There is growing scientific evidence about complementary and alternative treatments.

Complementary medicine is used along with conventional medicine. An example is in-home treatment to help modify symptoms of panic attacks. Alternative medicine is used in place of conventional medicine, such as following a special diet to treat cancer instead of undergoing surgery, radiation, or chemotherapy recommended by a medical doctor.

Treating Anxiety Disorders and Depression

The following complementary and alternative practices are currently used to treat anxiety and depressive disorders:

  • Stress and Relaxation Techniques
    Relaxation techniques may produce modest short-term reduction of anxiety in people with heart disease, inflammatory bowel disease, or other ongoing health problems, and in those who are having breast biopsies, dental treatment, or other medical procedures. These techniques have also been shown to be useful for older adults with anxiety. In people with generalized anxiety disorder (GAD), studies indicate that cognitive-behavioral therapy (CBT) is more effective over the long term than relaxation techniques. For symptoms of depression they may have modest benefit, but they are not as effective as CBT or other psychological treatment. Find out more.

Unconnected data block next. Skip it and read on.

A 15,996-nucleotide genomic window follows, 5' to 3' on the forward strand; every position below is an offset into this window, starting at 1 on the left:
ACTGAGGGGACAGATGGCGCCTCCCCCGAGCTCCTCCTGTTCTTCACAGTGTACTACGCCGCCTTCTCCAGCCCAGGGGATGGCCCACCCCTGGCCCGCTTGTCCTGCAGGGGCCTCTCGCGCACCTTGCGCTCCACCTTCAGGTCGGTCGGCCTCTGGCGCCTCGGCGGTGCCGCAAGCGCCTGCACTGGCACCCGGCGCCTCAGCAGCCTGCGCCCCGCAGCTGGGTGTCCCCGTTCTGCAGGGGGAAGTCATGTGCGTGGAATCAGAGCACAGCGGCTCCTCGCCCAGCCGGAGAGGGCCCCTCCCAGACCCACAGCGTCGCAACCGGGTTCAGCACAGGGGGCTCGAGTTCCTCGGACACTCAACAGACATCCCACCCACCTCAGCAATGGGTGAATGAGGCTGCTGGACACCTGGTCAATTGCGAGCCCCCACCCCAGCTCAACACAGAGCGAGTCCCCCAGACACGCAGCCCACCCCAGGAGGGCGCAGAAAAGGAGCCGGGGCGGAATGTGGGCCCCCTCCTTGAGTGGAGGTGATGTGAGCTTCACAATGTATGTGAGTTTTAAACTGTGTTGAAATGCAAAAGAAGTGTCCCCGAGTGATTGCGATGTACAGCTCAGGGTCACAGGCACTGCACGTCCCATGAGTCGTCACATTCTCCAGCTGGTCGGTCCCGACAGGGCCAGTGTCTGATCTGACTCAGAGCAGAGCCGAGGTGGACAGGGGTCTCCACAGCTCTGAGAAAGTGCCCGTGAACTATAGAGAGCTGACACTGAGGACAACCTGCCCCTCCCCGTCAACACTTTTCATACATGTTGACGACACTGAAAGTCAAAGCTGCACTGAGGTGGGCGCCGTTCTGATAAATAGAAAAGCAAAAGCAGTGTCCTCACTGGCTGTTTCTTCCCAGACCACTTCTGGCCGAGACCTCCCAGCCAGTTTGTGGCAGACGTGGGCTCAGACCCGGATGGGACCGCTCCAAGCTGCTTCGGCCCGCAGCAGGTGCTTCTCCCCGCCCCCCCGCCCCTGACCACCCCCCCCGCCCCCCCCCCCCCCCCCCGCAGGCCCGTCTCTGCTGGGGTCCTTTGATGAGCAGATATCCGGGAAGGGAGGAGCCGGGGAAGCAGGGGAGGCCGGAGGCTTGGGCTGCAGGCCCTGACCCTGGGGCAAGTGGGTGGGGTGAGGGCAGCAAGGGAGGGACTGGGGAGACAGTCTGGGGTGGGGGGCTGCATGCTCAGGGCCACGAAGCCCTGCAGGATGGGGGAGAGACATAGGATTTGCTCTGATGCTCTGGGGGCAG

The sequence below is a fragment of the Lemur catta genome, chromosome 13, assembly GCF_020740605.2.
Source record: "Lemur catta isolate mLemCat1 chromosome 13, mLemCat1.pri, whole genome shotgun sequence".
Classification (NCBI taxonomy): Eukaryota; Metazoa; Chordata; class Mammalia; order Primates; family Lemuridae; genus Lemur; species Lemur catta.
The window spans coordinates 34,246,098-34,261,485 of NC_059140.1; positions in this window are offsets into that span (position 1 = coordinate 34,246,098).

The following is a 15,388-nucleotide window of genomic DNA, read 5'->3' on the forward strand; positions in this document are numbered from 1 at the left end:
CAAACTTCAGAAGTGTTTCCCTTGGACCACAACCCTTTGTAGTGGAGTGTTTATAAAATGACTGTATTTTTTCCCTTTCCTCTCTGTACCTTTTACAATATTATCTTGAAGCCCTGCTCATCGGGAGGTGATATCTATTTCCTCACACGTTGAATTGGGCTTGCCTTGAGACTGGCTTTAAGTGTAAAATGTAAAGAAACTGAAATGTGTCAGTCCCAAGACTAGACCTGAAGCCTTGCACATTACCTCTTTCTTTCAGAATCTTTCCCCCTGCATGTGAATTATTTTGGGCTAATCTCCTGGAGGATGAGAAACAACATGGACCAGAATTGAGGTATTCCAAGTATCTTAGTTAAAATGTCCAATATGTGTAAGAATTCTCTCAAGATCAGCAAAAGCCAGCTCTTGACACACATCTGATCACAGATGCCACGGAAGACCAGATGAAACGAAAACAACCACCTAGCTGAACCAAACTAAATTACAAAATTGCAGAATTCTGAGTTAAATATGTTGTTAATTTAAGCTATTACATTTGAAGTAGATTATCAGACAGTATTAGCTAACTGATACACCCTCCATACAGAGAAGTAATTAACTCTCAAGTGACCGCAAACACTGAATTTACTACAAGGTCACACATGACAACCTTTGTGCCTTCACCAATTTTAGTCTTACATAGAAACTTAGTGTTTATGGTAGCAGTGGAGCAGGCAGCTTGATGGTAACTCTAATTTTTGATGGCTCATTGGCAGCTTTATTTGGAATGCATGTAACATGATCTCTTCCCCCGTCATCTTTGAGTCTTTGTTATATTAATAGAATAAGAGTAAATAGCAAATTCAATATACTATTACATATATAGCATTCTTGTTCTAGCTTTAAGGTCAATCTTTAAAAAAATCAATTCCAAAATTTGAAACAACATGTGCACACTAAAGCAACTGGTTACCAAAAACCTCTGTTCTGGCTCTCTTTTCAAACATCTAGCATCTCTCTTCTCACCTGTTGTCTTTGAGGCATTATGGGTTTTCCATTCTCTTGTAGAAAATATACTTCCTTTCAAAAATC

• Meditation
    Moderate evidence suggests that meditation is useful for symptoms of anxiety and depression in adults. Learn more.
  • Yoga
    Yoga, which combines physical postures, breathing exercises, meditation, and a distinct philosophy, is one of the top ten practices of CAM (complementary and alternative medicine). Studies suggest that practicing yoga (as well as other forms of regular exercise) might confer health benefits such as reducing heart rate and blood pressure, and it may also help alleviate anxiety and depression.
  • Acupuncture
    Evidence for the use of acupuncture — the Chinese practice of inserting needles into the body at specific points to manipulates the body's flow of energy — to treat anxiety disorders is becoming stronger.
  • Kava
    A plant found in the South Pacific, kava has been prescribed in tablet form for treating anxiety and improving mood. Although scientific studies provide some evidence that kava may be beneficial for managing anxiety, the U.S. Food and Drug Administration (FDA) issued a warning that kava supplements have been linked to a risk of severe liver damage. In 2010 a doctor at Saint Louis University found no evidence that kava extract and other natural treatments were effective in fighting the symptoms of anxiety disorder.

Treating Depression: Some people turn to complementary health products and practices for depression, although no complementary approach has proved effective over the long term. Read more about depression and the science behind complementary health practices, including side effects and cautions.

Find Out More

Visit "What Is Complementary and Alternative Medicine?" to learn about the great variety of complementary and alternative treatments. Below are other practices to consider.